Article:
Next boss warns UK heading for ‘two cost of living crises’ as pound slumps

Simon Wolfson says currency crisis means inflation, which has soared because of energy prices, may be worse next year

Next’s chief executive has warned the UK could be heading for a second cost of living crisis next year as the slump in the value of the pound drives further price rises.

On Thursday the fashion and homewares retailer cut sales and profit expectations for the year after a disappointing August, and because of fears that additionalinflation would squeeze shoppers’ spare cash.

Simon Wolfson, the chief executive of Next and a Tory peer, said the run on the pound that followed Kwasi Kwarteng’s mini-budget last week would hurt businesses relying on imports.

“The devaluation of the pound looks set to prolong inflation, even once factory gate prices ease,” he said. “It looks like we may be set to have two cost of living crises: this year, a supply side-led squeeze; next year, a currency-led price hike as devaluation takes effect.”

Wolfson said businesses were only just recovering from this year’s supply chain constraints, with the factory gate price of goods stabilising and in some cases coming down while freight costs were also beginning to ease.

But he said inflation could be worse in the second half of next year than it was now because many clothing and homeware factories price their goods in dollars, and sterling’s value against the US currency has crashed to historic lows.

In a wide-ranging review of the Truss government’s economic plans, Wolfson called for alternative measures including “radical overhaul of our planning system, the intelligent relaxation of controls on economic migration, energy market reforms and the liberalisation of trade tariffs”. He went on: “It is only measures which increase the supply of goods, energy, services and skills that will cure the underlying malaise.”

The retailer, who holds strong views on the national finances and sponsors an annual economics prize, said the government needed to be “quick and brave” in stimulating change and encouraged the politicians to ditch spending on expensive projects such as the HS2 rail scheme, which he said brought “little value” but increased government debt and used up resources.

He said the tax breaks that Kwarteng announced in the hope of stimulating spending, including cuts to the top and bottom rates of income tax, could have a big impact at Christmas, but added: “I am not particularly excited by that, as the bigger it is, the bigger the hangover afterwards.”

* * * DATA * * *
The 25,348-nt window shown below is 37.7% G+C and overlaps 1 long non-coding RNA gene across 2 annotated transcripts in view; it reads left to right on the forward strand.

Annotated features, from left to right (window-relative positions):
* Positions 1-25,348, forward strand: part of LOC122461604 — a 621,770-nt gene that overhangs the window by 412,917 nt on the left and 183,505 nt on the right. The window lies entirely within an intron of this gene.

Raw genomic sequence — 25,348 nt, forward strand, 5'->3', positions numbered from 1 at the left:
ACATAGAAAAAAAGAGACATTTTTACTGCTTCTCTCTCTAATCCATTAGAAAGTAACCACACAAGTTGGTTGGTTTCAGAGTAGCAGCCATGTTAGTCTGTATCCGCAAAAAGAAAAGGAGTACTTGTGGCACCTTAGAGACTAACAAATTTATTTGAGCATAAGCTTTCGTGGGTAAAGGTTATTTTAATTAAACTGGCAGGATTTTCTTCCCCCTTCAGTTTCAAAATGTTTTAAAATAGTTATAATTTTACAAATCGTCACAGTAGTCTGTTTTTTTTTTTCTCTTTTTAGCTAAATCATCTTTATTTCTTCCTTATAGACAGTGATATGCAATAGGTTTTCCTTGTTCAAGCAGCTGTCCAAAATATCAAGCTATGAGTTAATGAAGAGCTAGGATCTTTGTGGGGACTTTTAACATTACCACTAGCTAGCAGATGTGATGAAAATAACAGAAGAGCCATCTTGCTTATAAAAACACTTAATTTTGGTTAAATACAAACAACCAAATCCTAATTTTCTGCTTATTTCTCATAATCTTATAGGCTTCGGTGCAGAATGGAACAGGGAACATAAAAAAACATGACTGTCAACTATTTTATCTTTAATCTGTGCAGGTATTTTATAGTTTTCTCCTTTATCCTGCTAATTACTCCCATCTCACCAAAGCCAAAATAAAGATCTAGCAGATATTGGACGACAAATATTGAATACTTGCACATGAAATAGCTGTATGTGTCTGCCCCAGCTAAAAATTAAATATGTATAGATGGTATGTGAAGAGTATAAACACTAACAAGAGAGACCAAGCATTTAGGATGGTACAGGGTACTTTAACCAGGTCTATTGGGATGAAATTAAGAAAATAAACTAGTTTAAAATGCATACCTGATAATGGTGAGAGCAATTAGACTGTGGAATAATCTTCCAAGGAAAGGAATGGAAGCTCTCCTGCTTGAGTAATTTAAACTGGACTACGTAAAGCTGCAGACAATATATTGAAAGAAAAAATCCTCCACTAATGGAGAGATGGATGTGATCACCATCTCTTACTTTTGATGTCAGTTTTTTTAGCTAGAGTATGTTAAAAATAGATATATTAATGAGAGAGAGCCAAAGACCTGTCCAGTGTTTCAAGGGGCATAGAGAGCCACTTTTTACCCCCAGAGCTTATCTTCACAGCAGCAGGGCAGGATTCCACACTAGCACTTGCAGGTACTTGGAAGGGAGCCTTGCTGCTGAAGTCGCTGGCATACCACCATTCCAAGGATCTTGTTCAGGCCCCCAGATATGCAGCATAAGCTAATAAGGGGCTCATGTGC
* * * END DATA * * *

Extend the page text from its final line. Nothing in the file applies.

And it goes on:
Wolfson said the pound would need to recover by December or January in order to help retailers like Next with purchasing goods and to keep a lid on inflation for autumn 2023. But he said Next might be prepared to keep prices down and take a short-term hit on profits in the second half of next year if there were signs of a sustainable recovery in the pound in the spring.

In the spring and summer of next year, Wolfson said the price of clothing and homewares was likely to increase by about 8%, a similar level of inflation to this autumn and winter, but pressure was building on even bigger rises next winter.

The retailer now expects annual sales to fall by 1.5%, rather than rise by 1%, and on Thursday slashed £20m from its profit forecast to £840m. Next shares dropped more than 12% on Thursday, making the company the second biggest faller on the FTSE 100.

Next said the August slowdown could be down to waning consumer confidence as rising energy and other costs dampened discretionary spending. Shoppers spent less on big ticket items, such as furniture, but also on summer dresses, despite a hot spell. However, the company added the slowdownwas also likely to have been influenced by more people taking holidays abroad and other factors.

Sales for the second half of the group’s financial year are expected to fall by 2% after rising by 12.3% to almost £2.4bn in the first six months, helped by a 63% rise in high street sales after last year’s lockdowns. Pre-tax profits in the first half rose 15.5% to £400m, as a swing back into the black by the high street stores offset a fall in sales and profits at the group’s online business.


Sarah Butler

The GuardianTramp

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